• Global systemically important institutions/banks (G-SII/Bs) are credit institutions that pose a systemic risk so great that, if realised, it would endanger the stability of the global financial system. Efforts are made to mitigate the risks of G-SII/Bs for the financial sector and the economy by strengthening the institutions’ loss absorbency, thereby reducing the probability of their failure. The objective of additional capital requirements imposed for G-SII/Bs (G-SII/B buffers) is to prevent macroprudential risks arising from structural factors in the financial markets. The Financial Stability Board (FSB) recommends annually which credit institutions the national authorities should define as G-SII/Bs and what additional capital requirements should be applied to them. The recommendation is based on the guidelines and preparation of the Basel Committee on Banking Supervision (BCBS). In Finland, FIN-FSA determines the G-SII/Bs and the additional capital requirements to be set for them, pursuant to the Credit Institutions Act (Chapter 10 Section 7) and the Commission Delegated Regulation (EU) No 1222/2014.
  • The additional capital buffer requirement for banks whose failure or other malfunction is expected to jeopardise the stability of the national financial system, so-called other systemically important institutions (O-SIIs), increases the risk resilience of O-SIIs which, because of their systemic importance, enjoy implicit government guarantees. The O-SII buffer for credit institutions operating in Finland may be set at 0–2% of the total risk exposure amount and must be met with Common Equity Tier 1 capital. The identification of O-SIIs is based on the criteria set out in the Credit Institutions Act (chapter 10 section 8) and guidelines of the European Banking Authority (EBA) (EBA/GL/2014/10). The O-SII buffer for institutions identified as systemically important in Finland is specified by the FIN-FSA. The O-SII buffer requirement must be met within 6 months of the decision. The buffer can be required as from 1 January 2016. FIN-FSA revises and discloses annually the O-SII scores for Finnish credit institutions and the impact of different factors on the scores.
  • The FIN-FSA may set a systemic risk buffer requirement imposed on the basis of the structural characteristics of the financial system, if long-term non-cyclical risks to the financial system and the macroeconomy require a higher capital requirement; systemic risk threatens or might threaten on the national level the smooth functioning and stability of the financial system; and other instruments intended for macroprudential supervision, excluding the instruments referred to Articles 458 and 459 of the EU Capital Requirements Regulation, have not been adequate or otherwise suitable to cover the capital requirement. The systemic risk buffer requirement must be at least 1% and at most 5% of the credit institution's total exposure amount or the total exposure amount of on- and off-balance sheet items. The systemic risk buffer requirement enters into force 12 months after the decision has been made, unless the FIN-FSA for a special reason decides on an earlier date of entry into force and, however, at most 1% from 1 January 2019 and higher than that from 1 July 2019. It has been possible to set a systemic risk buffer requirement imposed on the basis of the structural characteristics of the financial system since 1 January 2018, and it is based on the Credit Institutions Act (chapter 10, sections 4 and 6a) and the Ministry of Finance Decree (65/2018).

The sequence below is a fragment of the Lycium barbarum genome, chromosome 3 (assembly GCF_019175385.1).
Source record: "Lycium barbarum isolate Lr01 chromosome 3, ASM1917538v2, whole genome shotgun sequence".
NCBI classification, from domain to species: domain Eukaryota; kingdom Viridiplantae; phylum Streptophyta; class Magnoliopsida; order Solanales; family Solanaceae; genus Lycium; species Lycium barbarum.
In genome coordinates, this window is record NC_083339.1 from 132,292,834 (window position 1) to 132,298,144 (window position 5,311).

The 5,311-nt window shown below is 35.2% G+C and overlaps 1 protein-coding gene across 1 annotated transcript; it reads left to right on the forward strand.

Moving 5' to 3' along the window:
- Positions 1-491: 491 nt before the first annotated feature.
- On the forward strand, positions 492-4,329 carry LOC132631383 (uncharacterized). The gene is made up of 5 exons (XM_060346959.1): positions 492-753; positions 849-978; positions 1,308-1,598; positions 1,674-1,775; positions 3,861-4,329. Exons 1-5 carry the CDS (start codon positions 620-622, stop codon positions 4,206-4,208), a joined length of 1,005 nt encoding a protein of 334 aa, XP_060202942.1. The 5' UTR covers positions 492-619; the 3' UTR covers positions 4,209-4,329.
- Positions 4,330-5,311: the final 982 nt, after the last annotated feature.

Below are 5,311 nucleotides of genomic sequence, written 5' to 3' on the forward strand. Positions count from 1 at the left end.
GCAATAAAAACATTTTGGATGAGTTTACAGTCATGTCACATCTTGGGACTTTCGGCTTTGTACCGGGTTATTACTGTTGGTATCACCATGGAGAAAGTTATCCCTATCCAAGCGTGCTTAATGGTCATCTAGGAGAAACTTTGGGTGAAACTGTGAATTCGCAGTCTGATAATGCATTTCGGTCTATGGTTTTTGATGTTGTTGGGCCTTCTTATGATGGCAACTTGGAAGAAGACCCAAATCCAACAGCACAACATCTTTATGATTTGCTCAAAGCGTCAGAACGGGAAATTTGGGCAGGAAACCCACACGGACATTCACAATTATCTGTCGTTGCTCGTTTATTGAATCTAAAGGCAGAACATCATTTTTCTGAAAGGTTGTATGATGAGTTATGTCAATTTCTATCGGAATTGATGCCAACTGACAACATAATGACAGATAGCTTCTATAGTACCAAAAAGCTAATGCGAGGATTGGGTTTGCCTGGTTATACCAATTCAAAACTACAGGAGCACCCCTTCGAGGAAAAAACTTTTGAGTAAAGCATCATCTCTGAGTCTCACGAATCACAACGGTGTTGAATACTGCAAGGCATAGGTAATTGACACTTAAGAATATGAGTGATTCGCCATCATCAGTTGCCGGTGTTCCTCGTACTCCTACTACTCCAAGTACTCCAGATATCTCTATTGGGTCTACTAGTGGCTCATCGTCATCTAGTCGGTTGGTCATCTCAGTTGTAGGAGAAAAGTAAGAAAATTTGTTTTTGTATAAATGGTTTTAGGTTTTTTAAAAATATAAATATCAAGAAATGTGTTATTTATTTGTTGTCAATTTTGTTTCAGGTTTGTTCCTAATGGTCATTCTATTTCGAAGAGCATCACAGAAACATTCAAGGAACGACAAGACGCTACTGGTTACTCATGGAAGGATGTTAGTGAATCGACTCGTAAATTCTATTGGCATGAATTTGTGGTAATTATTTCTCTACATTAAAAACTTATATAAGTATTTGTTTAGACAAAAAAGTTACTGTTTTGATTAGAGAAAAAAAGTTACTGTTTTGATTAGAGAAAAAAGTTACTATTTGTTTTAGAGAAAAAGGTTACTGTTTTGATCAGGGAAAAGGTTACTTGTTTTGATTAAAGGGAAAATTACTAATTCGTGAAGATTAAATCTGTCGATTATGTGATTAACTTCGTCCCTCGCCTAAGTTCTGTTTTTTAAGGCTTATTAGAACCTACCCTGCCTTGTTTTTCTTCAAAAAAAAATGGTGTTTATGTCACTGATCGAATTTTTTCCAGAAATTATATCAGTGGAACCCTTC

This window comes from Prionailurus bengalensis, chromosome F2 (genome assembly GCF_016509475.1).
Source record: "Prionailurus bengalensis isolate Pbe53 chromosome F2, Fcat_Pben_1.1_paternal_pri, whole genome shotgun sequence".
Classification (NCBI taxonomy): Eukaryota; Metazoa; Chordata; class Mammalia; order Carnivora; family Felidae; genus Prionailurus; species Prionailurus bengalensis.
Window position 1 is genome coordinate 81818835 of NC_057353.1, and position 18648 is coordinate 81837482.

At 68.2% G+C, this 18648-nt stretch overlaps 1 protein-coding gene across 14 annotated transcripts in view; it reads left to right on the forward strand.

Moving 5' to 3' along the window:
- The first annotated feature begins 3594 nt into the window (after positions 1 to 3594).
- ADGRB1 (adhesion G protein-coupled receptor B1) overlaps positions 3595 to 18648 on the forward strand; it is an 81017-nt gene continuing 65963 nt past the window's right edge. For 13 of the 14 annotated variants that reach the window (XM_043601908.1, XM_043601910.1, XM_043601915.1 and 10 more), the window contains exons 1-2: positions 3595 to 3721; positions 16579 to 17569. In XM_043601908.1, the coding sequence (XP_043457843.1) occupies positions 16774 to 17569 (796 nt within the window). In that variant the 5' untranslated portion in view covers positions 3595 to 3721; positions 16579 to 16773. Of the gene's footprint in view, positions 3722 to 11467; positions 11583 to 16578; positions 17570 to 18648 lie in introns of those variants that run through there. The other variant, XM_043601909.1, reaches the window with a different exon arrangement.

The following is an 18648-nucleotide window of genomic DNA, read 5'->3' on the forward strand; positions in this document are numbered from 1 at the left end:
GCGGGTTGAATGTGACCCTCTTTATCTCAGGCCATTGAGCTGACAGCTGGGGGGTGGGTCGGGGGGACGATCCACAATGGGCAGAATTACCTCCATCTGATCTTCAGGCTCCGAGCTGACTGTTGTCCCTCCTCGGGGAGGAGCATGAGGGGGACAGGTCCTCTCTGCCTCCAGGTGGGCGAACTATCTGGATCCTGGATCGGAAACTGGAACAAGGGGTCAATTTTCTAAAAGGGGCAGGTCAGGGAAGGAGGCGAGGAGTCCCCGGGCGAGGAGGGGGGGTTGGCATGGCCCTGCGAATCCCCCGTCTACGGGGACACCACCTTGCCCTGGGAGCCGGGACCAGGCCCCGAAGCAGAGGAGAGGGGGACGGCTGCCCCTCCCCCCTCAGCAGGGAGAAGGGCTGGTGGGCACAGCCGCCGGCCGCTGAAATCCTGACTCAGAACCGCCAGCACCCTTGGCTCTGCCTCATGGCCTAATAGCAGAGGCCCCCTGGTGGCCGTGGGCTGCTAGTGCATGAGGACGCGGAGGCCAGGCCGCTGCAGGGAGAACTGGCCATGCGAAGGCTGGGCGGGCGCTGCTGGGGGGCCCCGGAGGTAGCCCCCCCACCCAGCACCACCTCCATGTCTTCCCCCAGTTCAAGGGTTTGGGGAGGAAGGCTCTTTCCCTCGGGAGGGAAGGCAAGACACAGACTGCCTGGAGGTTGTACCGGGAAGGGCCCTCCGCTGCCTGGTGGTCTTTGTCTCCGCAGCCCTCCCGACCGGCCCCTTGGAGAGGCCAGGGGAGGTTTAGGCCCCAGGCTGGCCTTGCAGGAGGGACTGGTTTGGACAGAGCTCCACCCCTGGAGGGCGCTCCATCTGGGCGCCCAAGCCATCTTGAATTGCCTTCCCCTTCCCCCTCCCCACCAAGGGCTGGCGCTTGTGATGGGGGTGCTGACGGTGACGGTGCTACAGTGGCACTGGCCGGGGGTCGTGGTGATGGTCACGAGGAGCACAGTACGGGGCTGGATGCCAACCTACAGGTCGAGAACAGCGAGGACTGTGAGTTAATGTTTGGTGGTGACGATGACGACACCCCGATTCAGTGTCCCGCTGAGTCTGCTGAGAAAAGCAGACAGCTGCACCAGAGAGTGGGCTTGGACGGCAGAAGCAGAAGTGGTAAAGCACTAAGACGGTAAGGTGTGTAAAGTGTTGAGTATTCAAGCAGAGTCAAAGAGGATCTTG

1 Credit Institutions Act 610/2014 (only in Finnish and Swedish).
2 Regulation (EU) No 575/2013 of the European Parliament and of the Council on prudential requirements for credit institutions and investment firms and amending Regulation (EU) No 648/2012, and Directive 2013/36/EU of the European Parliament and of the Council on access to the activity of credit institutions and the prudential supervision of credit institutions and investment firms, amending Directive 2002/87/EC and repealing Directives 2006/48/EC and 2006/49/EC.

 

 

 

27 August 2018